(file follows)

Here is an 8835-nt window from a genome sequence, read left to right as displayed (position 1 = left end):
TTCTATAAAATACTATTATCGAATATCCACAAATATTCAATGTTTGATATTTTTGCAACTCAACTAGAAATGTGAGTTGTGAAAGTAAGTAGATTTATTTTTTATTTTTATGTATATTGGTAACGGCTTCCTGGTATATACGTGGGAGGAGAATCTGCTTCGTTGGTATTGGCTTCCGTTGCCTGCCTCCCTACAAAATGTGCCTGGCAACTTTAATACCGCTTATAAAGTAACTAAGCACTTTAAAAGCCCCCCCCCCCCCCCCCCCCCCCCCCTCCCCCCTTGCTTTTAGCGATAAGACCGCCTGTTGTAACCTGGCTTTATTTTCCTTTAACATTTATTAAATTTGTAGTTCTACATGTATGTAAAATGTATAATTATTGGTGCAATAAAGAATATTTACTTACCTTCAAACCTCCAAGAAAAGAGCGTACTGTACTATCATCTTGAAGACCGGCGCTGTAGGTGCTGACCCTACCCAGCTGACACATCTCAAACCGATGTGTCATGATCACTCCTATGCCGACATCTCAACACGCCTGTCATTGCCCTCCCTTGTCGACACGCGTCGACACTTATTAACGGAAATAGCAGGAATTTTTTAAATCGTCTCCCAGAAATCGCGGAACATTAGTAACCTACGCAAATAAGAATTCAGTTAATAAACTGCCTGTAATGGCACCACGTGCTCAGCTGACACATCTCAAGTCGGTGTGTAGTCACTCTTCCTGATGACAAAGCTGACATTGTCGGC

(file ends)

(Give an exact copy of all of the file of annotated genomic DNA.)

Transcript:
Here is an 8835-nt window from a genome sequence, read left to right as displayed (position 1 = left end):
TTCTATAAAATACTATTATCGAATATCCACAAATATTCAATGTTTGATATTTTTGCAACTCAACTAGAAATGTGAGTTGTGAAAGTAAGTAGATTTATTTTTTATTTTTATGTATATTGGTAACGGCTTCCTGGTATATACGTGGGAGGAGAATCTGCTTCGTTGGTATTGGCTTCCGTTGCCTGCCTCCCTACAAAATGTGCCTGGCAACTTTAATACCGCTTATAAAGTAACTAAGCACTTTAAAAGCCCCCCCCCCCCCCCCCCCCCCCCCCTCCCCCCTTGCTTTTAGCGATAAGACCGCCTGTTGTAACCTGGCTTTATTTTCCTTTAACATTTATTAAATTTGTAGTTCTACATGTATGTAAAATGTATAATTATTGGTGCAATAAAGAATATTTACTTACCTTCAAACCTCCAAGAAAAGAGCGTACTGTACTATCATCTTGAAGACCGGCGCTGTAGGTGCTGACCCTACCCAGCTGACACATCTCAAACCGATGTGTCATGATCACTCCTATGCCGACATCTCAACACGCCTGTCATTGCCCTCCCTTGTCGACACGCGTCGACACTTATTAACGGAAATAGCAGGAATTTTTTAAATCGTCTCCCAGAAATCGCGGAACATTAGTAACCTACGCAAATAAGAATTCAGTTAATAAACTGCCTGTAATGGCACCACGTGCTCAGCTGACACATCTCAAGTCGGTGTGTAGTCACTCTTCCTGATGACAAAGCTGACATTGTCGGC